Interface elements describe the decompositions of an interface:

  • Pins or wires in a connector or harness.

  • Messages transmitted across a bus.

  • Data structures shared between components.

Assign Interfaces to Ports
interface dictionaryAn interface data dictionary is a consolidated list of all the interfaces in an architecture and where they are used. Local interfaces on a System Composer model can be saved in an interface data dictionary using the Interface Editor.Interface dictionaries can be reused between models that need to use a given set of interfaces and interface elements. Data dictionaries are stored in separate .sldd files.
adapterAn adapter helps connect two components with incompatible port interfaces by mapping between the two interfaces. An adapter can also act as a unit delay or rate transition.

With an adapter, you can perform three functions on the Interface Adapter dialog:

  • Create and edit mappings between input and output interfaces.

  • Apply an interface conversion UnitDelay to break an algebraic loop.

  • Apply an interface conversion RateTransition to reconcile different sample time rates for reference models.

Interface Adapter

TermDefinitionApplicationMore Information
stereotypeA stereotype is a custom extension of the modeling language. Stereotypes provide a mechanism to extend the architecture language elements by adding domain-specific metadata.Apply stereotypes to the root level architecture, component architecture, connectors, ports, and interfaces of a model. Stereotypes provide model elements within the architecture a common set of property fields, such as mass, cost, and power.Define Profiles and Stereotypes
profileA profile is a package of stereotypes to create a self-consistent domain of model element types.Apply profiles to a model through the Profile Editor. You can store stereotypes for a project in one profile or in several. Profiles are stored in .xml files when they are saved.Use Stereotypes and Profiles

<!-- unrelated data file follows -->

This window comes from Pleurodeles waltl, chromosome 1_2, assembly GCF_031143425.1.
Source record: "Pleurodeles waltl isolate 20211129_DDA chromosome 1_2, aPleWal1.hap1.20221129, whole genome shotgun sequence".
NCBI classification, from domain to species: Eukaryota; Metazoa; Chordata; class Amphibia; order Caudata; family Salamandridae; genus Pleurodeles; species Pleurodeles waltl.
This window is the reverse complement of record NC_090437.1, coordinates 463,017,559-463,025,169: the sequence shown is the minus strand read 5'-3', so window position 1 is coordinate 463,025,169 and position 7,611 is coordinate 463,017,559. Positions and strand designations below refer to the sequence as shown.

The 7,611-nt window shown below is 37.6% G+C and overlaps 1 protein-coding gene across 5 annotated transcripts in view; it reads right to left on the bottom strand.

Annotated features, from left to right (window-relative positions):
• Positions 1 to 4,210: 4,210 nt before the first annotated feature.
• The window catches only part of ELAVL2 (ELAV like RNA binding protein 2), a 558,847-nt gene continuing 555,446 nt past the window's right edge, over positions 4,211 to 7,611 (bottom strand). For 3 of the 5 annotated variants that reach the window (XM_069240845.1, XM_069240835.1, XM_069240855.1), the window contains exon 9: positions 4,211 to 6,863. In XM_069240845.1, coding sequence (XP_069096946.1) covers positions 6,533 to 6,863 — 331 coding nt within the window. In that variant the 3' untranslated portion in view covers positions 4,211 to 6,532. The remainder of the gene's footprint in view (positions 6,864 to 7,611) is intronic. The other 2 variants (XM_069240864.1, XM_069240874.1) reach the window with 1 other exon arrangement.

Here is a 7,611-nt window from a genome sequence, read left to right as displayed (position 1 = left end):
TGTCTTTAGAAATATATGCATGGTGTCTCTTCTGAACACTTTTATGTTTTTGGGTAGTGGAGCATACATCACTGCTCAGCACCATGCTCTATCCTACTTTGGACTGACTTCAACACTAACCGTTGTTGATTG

propertyA property is a field in a stereotype. For each model element the stereotype is applied to, specific property values are specified.Use properties to store quantitative characteristics, such as weight or speed, that are associated with a model element. Properties can also be descriptive or represent a status.Set Properties

TermDefinitionApplicationMore Information
viewA view shows a customizable subset of elements in a model. Views can be filtered based on stereotypes or names of components, ports, and interfaces, along with the name, type, or units of an interface element. Construct views by pulling in elements manually. Views create a simplified way to work with complex architectures by focusing on certain parts of the architecture design.

You can use different types of views to represent the system:

  • Operational views demonstrate how a system will be used and should be well integrated with requirements analysis.

  • Functional views focus on what the system must do to operate.

  • Physical views show how the system is constructed and configured.

A viewpoint represents a stakeholder perspective that specifies the contents of the view.

element groupAn element group is a grouping of components in a view.Use element groups to programmatically populate a view.Create Architectural Views Programmatically
queryA query is a specification that describes certain constraints or criteria to be satisfied by model elements.Use queries to search elements with constraint criteria and to filter views.Find Elements in a Model Using Queries

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Introduced in R2019a